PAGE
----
Last Sunday we were treated to messages from Christian leaders. Their message amounted to stating that things would “never be the same” after this pandemic. The one thing upon which one can rely is that time changes things; things are “never the same,” anyway. What is lacking in them is a sense of agency; what part are Christians to play in this change that “must” come? When the Archbishop of Canterbury writes:
“After so much suffering, so much heroism from key workers and the NHS, so much effort, once this epidemic is conquered here and round the world, we cannot be content to go back to what was before as if all is normal.
“There needs to be a resurrection of our common life, something that links to the old, but is different and more beautiful.”
He speaks in hope, but in terms of that “something” that will link to the old, he is coy. By far the most useful commentary I read came from the Bishop of London, Rt Revd Sarah Mullally who wrote on her blog:
Easter reminds us that God has touched the world in Jesus Christ.
Touch is central to Jesus relationships. Filled with compassion Jesus reached out his hand and touched the leper, a women who has suffered a great deal with a bleeding disorder, came up behind Jesus and touched his cloak, Jesus took Jiraus’ daughter by the hand and said to their little girl get up, he took the man who could not speak or talk and put his figures into his mouth, he took the blind man by the hand and put his hands on him, people brought little children to him for him to touch, the betrayer kissed him, and there on the road to Emmaus in the breaking of bread the touch of the presence of Jesus made their hearts burn.
Touch brings reconciliation, reconciliation to a community and to God, it brings restoration of relationships and healing.
At a time when we are “social distancing” it is good to be reminded of this. The “something” in the Archbishop’s statement becomes the “someone” in the Bishop’s commentary. It is the Risen Christ who touches us. In Eliot’s words:
And glow more intense than blaze of branch, or brazier,
Stirs the dumb spirit: no wind, but pentecostal fire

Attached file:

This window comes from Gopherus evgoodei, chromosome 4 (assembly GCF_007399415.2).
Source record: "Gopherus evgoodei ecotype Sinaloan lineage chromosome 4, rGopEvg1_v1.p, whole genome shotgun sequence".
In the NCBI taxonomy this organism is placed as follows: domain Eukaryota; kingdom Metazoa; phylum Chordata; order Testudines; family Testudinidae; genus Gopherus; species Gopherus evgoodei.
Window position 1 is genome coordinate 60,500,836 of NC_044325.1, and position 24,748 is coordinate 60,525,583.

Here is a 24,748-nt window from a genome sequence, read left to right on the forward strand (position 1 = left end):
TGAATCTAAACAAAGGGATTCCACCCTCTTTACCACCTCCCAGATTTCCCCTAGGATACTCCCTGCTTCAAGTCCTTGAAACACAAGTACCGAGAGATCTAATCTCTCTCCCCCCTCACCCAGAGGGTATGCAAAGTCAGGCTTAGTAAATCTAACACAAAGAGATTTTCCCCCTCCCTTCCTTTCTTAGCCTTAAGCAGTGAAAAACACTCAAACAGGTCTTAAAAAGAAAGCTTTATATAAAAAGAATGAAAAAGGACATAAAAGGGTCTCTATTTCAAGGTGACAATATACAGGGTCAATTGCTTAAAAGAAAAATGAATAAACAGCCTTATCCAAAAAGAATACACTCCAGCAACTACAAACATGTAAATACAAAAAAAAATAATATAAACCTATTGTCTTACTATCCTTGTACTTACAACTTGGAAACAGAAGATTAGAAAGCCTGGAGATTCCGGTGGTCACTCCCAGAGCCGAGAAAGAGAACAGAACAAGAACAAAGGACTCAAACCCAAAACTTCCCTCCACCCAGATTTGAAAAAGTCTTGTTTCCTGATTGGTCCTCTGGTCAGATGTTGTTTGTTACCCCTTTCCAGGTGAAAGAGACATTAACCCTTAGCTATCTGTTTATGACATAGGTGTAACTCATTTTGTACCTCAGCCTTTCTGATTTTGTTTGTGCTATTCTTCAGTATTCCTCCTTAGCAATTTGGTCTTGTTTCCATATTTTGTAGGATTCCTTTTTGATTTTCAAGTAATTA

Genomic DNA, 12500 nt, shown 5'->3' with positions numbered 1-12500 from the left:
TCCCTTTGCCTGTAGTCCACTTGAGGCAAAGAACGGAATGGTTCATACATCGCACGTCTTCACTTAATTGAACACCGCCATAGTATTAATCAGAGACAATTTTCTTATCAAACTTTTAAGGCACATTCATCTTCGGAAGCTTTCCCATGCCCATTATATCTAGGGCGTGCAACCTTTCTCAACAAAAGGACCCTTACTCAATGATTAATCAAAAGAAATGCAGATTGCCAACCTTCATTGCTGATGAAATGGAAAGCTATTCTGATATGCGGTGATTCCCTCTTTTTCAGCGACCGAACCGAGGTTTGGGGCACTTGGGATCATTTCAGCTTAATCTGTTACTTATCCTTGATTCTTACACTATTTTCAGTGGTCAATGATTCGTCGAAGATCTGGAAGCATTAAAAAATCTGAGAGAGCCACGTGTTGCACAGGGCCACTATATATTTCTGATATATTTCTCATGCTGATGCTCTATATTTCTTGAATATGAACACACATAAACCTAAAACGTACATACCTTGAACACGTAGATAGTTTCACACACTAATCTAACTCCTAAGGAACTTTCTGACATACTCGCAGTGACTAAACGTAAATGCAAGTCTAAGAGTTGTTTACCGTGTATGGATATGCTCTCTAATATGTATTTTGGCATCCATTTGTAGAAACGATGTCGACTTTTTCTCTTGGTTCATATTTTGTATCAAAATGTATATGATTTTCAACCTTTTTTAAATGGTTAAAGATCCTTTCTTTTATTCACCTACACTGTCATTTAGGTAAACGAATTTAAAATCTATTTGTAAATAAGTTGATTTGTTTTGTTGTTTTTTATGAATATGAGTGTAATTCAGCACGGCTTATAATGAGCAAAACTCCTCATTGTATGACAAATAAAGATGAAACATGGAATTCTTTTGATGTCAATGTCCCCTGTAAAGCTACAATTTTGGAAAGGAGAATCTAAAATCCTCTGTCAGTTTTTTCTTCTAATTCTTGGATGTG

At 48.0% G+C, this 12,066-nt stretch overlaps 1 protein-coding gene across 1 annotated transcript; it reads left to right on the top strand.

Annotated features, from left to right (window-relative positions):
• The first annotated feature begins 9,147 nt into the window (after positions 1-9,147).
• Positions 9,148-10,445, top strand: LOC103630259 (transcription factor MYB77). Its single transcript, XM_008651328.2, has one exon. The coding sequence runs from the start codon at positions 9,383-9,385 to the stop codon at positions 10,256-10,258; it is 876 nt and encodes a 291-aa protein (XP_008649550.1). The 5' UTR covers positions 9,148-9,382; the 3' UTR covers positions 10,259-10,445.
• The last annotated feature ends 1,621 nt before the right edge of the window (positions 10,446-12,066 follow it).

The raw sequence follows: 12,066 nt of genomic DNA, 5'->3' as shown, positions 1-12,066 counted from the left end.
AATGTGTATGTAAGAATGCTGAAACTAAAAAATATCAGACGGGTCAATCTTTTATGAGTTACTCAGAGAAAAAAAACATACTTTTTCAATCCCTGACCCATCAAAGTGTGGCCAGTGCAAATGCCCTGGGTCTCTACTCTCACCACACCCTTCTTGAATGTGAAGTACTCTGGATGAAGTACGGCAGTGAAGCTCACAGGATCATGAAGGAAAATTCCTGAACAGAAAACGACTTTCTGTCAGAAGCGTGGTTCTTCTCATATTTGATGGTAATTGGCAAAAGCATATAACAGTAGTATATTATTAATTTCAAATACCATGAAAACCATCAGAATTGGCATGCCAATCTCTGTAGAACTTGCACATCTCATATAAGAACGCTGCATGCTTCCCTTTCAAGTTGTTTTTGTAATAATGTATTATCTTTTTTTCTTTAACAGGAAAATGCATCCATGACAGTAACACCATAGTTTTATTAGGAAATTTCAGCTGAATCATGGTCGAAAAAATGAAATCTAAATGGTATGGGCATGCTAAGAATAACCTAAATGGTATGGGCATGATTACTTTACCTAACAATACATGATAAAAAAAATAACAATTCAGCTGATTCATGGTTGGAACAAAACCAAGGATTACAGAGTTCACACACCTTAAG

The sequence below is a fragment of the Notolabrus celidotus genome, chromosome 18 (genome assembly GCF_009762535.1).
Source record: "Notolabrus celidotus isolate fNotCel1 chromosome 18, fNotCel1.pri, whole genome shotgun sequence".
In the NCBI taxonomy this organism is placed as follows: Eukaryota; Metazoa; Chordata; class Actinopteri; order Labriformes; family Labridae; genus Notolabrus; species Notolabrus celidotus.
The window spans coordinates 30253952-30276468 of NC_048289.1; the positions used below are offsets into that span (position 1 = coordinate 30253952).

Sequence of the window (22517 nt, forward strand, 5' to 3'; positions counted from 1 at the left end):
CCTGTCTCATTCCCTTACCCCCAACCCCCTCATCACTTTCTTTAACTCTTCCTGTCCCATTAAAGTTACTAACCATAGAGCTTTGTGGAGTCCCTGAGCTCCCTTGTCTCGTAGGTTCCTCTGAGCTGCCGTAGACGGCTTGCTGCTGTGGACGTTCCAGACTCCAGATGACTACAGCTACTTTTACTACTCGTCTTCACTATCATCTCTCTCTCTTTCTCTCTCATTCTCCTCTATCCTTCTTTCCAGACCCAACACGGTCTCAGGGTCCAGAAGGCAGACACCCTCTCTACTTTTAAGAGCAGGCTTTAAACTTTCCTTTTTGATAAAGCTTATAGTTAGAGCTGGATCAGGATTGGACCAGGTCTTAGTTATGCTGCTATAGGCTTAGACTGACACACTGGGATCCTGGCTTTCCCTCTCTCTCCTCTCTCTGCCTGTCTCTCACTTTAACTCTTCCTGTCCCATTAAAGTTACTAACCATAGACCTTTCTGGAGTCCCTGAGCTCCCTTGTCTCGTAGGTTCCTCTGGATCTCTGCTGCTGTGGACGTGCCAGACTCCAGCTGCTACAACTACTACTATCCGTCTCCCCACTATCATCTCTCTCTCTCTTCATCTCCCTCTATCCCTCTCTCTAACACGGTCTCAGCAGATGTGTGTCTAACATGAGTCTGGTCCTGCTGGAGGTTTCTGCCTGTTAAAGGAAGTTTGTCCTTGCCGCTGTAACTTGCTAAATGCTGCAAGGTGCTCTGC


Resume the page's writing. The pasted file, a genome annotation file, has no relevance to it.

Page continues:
In the dark time of the year.Between melting and freezing
The soul’s sap quivers. There is no earth smell
Or smell of living thing. This is the spring time
But not in time’s covenant.
As the Bishop put it:
In a sense we have no more or less than Mary for we like her have glimpsed the hopes of Easter – death does not have the last word. The promise of a new creation without pain and suffering.
Now hope is not blind optimism. It is with hope that we can with eyes open to see the suffering and yet believe in the future.
How to convey the message that that “hope” lies in Jesus is the question?
Perhaps the answer lies in the gaps? For the better part of half a century, mankind in the West has pursued pleasure and consumption as its goals, convinced that “happiness” lay down those routes. It has not proven to be the case. Happiness is always just over the next hill, and the grass is always greener on the side we have not yet trodden.
The promises set out by politicians have always been recognised as illusory by those of a conservative disposition; but even those on the left who have been looking for the next utopian visionary, seem to despair. Many young people, convinced that societies based on mass consumption are destroying the natural environment, protest on their hand-held devices and travel to demonstrate on the means of transport which exist to expedite mass consumption.
Down all these roads lies disillusion. Hope lies only in Christ. In the words of the Anglican General Confession:
ALMIGHTY and most merciful Father; We have erred, and strayed from thy ways like lost sheep. We have followed too much the devices and desires of our own hearts. We have offended against thy holy laws. We have left undone those things which we ought to have done; And we have done those things which we ought not to have done; And there is no health in us. But thou, O Lord, have mercy upon us, miserable offenders. Spare thou those, O God, who confess their faults. Restore thou those who are penitent; According to thy promises declared unto mankind In Christ Jesus our Lord. And grant, O most merciful Father, for his sake; That we may hereafter live a godly, righteous, and sober life, To the glory of thy holy Name. Amen.
It begins with penitence, it begins with the realisation that He loved us first. What follows will follow. Only then will we never be the same again. And until we are changed, things will stay the same.